March 22, 2003

Alligator Bait: Part Two

Or: From the Blog to the Bog?

The fourth paddler can't go on the Okefenokee trip. There is an empty place for the trip. I have a few hours to make up my list of pro's and con's. Do I have or can I somehow scrounge the gear for three days on the water (read: is there enough of my stuff intact from Nathan's peregrinations with all of it across the globe over the past three years?). And hunkered down in a canoe, paddling in slack water every foot of the 28 miles of the trip, sleeping on the ground (say, where is that Thermarest, Nate?)... can these old bones handle that? And there is the fact that I have this major class project in mid-air. And heck, I'd have to spend 2 and a half days without listening to the news from 'embedded journalists'. Hmmmm. I think I just made up my mind.

Not really. This is quite a conflict of 'goods' and deciding won't be easy. But I confess: I am leaning toward grabbing the golden ring here. Will have to see how it feels after a couple cups of coffee and with the sun shining. To get away with three other guys who are all biology types (I've been told that field guides are mandatory!) and spend time with that other me I'd put away for so long, in a place so alien and awesome (if I may reclaim the non-military use of the word).... There are reasons to give this some careful thought.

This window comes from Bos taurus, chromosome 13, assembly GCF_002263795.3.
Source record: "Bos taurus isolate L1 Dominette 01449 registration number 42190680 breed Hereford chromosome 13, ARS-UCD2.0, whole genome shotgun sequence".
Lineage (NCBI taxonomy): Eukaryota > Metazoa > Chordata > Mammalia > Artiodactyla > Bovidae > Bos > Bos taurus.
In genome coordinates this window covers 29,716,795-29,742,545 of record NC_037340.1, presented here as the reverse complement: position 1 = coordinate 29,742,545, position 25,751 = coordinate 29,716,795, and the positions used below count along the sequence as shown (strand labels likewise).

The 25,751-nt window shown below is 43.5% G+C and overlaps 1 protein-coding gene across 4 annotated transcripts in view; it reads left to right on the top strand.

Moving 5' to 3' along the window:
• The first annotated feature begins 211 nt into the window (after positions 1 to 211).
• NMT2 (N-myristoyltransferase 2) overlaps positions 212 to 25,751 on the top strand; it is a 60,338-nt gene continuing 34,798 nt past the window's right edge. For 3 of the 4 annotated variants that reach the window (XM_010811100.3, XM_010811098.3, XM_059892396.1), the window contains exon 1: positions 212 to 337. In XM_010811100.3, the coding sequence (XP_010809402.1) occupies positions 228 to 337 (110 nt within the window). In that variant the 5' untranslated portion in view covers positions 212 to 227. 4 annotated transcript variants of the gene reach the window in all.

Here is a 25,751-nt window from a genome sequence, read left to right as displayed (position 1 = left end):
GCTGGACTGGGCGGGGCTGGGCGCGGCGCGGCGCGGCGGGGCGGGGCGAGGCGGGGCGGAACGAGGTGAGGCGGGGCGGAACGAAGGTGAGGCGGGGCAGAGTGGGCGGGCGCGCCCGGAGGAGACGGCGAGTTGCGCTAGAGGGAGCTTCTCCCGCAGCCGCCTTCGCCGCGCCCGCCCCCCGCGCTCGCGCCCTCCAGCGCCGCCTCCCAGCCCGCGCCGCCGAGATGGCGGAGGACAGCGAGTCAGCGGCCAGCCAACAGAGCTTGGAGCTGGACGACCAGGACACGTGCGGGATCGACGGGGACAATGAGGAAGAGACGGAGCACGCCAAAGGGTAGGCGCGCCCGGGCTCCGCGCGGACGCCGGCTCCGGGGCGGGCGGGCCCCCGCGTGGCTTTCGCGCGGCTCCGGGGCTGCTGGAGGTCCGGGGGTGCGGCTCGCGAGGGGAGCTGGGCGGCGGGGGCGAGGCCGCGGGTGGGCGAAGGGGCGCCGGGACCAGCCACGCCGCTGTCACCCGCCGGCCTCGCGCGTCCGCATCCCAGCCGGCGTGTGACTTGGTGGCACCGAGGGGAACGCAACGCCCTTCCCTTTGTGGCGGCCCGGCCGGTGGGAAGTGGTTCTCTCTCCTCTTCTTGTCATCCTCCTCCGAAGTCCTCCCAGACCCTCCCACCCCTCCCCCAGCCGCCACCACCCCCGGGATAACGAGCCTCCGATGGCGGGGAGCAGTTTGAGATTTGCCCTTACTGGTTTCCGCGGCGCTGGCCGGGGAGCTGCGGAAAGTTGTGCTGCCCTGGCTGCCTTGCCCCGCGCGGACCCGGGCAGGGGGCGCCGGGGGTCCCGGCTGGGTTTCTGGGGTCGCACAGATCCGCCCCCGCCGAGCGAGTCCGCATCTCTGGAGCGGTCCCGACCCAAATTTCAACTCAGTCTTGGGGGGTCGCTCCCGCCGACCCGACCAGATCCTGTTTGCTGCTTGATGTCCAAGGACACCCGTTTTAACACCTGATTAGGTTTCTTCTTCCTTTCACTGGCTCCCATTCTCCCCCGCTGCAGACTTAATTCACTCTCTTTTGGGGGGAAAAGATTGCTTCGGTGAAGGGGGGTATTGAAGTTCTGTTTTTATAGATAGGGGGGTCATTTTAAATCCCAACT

What a neat place it is. Check it out.

Inhabited by Indians more than 4,000 years ago, The Okefenokee is one of the most outstanding examples of an ecologically intact swamp in North America. The Okefenokee is a vast peat bog of ancient geologic origin. Once part of the ocean floor, it now ranges in elevation from 103 to 128 feet above sea level. Islands are formed by layers of peat and become the foundation for grasses, shrubs and trees. When stepped on, these islands move a bit, which is why the Indians called the swamp "trembling earth," or "Okefenokee".

Cypress trees over 500 years old, terrestrial orchids and lilies, islands, prairies and wildlife are abundant. Endangered species including red-cockaded woodpecker, wood storks, and the threatened indigo snake can be seen in the swamp. The Okefenokee National Wildlife Refuge is the largest national wildlife refuge in the eastern United States. It contains approximately 396,000 acres of the magnificent 496,000-acre Okefenokee Swamp.

Posted by fred1st at March 22, 2003 06:31 AM | TrackBack
Comments

Go for it, buddy!

Posted by: ronbailey at March 22, 2003 06:58 AM

Just GO!

Posted by: feste at March 22, 2003 11:20 PM

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